The article goes on to state:
The Egyptians created a magnificent but static culture. They invented a superb artistic style and powerful mythology – then stuck with these for millennia. Hieroglyphs enabled them to write spells but not to develop a more flexible, questioning literary culture: they left that to the Greeks.
These jumped-up Aegean loudmouths, using an abstract non-pictorial alphabet they got from the Phoenicians, obviously and spectacularly outdid the Egyptians in their range of expression. The Greek alphabet was much more productive than all those lovely Egyptian pictures. That is why there is no ancient Egyptian Iliad or Odyssey.
There are quite a few incorrect statements to deconstruct here. While the ancient Egyptians deeply valued tradition, their culture, language and writing systems were certainly not static. It might seem that way to the uninformed casual observer, especially since the media and schools often present a monolithic picture of Egypt, but I won’t go into an extensive discussion of the history Egyptian art and architecture here. Suffice to say, that such generalisation could just as easily characterise much of Western architecture as static for its obsession with the Classical traditions of Greece and Rome.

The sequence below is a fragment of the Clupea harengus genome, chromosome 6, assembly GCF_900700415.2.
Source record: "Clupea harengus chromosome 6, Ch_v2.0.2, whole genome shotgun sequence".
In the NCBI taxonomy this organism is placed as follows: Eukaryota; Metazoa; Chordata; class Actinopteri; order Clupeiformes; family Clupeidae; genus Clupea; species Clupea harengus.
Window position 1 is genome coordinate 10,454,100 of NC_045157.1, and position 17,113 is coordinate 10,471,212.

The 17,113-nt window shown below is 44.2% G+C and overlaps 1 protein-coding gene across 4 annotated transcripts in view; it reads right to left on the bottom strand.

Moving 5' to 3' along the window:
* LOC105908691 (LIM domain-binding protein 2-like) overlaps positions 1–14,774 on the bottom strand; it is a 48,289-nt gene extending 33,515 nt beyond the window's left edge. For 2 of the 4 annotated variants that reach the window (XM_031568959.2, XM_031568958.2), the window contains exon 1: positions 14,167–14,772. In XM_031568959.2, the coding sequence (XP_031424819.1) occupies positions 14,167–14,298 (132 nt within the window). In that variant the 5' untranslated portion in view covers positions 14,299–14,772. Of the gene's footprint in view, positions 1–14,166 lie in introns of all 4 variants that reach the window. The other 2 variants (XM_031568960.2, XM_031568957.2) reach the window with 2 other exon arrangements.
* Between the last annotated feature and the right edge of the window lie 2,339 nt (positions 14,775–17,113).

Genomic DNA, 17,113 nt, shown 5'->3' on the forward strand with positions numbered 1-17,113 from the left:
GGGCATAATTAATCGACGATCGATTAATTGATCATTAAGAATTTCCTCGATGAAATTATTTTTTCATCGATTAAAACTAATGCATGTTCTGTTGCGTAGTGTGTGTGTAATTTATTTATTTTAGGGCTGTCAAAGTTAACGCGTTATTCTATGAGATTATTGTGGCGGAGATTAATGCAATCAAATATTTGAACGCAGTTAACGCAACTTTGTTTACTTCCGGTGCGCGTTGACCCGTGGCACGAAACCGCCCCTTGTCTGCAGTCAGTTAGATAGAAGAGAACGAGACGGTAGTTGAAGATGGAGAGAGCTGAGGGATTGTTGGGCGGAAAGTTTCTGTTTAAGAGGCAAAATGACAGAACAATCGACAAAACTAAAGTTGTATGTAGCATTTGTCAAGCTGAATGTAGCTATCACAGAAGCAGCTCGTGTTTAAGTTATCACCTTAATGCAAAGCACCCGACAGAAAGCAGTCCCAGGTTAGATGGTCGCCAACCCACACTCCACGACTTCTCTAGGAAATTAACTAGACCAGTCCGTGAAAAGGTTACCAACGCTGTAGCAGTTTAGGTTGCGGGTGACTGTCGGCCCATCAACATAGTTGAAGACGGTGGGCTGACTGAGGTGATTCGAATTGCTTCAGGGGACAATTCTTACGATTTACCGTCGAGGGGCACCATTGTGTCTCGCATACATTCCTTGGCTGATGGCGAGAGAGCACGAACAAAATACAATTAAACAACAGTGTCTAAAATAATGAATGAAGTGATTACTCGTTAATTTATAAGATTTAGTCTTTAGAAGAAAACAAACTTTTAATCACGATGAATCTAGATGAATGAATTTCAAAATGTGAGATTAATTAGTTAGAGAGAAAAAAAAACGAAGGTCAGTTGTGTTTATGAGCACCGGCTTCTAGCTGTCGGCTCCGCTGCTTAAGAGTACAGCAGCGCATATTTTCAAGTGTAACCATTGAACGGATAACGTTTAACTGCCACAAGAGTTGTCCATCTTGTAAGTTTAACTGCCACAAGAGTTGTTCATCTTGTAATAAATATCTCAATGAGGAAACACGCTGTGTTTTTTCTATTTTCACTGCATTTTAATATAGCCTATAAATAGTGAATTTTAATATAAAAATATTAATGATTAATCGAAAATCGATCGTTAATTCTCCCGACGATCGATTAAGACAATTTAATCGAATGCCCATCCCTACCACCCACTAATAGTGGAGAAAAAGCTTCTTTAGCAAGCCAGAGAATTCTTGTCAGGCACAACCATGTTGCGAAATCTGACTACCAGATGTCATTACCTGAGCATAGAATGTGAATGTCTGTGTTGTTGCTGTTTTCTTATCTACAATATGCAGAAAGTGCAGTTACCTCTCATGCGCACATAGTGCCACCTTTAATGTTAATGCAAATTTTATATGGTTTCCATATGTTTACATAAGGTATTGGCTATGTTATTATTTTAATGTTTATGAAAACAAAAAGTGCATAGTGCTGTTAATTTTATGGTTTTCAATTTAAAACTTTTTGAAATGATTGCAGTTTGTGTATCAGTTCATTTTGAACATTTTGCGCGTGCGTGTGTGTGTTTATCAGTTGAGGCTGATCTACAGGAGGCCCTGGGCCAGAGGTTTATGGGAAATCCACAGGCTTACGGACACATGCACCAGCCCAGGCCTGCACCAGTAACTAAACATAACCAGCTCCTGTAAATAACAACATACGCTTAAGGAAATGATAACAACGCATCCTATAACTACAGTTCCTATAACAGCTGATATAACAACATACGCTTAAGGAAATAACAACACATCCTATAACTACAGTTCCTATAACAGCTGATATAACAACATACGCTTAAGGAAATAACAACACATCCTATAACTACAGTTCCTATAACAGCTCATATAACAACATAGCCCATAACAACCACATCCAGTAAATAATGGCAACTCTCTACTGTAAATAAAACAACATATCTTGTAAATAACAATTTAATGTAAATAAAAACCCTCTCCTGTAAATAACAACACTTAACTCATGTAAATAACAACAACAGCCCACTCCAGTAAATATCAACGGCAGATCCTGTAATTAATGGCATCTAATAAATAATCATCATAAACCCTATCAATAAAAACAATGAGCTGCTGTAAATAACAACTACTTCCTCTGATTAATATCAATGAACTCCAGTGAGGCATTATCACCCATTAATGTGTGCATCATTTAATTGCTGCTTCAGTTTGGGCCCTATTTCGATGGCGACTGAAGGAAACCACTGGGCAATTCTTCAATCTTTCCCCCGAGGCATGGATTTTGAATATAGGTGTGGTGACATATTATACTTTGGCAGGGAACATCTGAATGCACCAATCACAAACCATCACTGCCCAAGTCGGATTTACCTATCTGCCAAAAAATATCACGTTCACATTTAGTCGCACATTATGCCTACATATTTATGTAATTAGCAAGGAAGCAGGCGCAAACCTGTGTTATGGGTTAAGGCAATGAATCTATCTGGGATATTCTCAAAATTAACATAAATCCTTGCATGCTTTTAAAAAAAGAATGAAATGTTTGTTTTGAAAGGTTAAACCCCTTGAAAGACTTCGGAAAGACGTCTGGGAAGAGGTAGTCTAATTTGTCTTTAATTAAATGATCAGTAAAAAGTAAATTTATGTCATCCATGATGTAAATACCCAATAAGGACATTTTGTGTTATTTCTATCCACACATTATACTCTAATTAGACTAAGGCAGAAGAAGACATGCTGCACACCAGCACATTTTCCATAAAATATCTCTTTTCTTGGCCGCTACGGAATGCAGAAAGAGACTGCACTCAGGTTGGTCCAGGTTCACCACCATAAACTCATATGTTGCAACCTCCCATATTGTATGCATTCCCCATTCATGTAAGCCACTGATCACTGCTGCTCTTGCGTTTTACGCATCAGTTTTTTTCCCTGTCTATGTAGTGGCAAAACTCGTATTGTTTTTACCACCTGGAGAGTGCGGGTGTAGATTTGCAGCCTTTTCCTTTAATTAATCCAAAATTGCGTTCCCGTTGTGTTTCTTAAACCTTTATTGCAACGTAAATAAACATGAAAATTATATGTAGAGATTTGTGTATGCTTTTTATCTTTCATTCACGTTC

Furthermore, those Greek and Phoenician alphabets that are so superior to ‘Egyptian pictures’? They may have actually evolved out of hieroglyphs via proto-Sinatic, as did many modern alphabets.
Jones argues that Egypt did not have a ‘flexible, questioning literary culture’ and ‘there is no ancient Egyptian Iliad or Odyssey’, however numerous literary texts survive from ancient Egypt. While one could argue about literary merit and aesthetics, the fact remains that poetic compositions were created and written down in Egypt at least 1000 years before Homer lived, and almost 2000 years before the earliest surviving manuscript fragments of the Iliad and Odyssey. Ancient Egyptian literary compositions such as the celebrated ‘Tale of Sinuhe’ (c. 1900 BC) are epic in scope, if not length. They employ evocative imagery and metaphors, and present ambiguous explorations of themes such as Egyptian identity, justice, and kingship.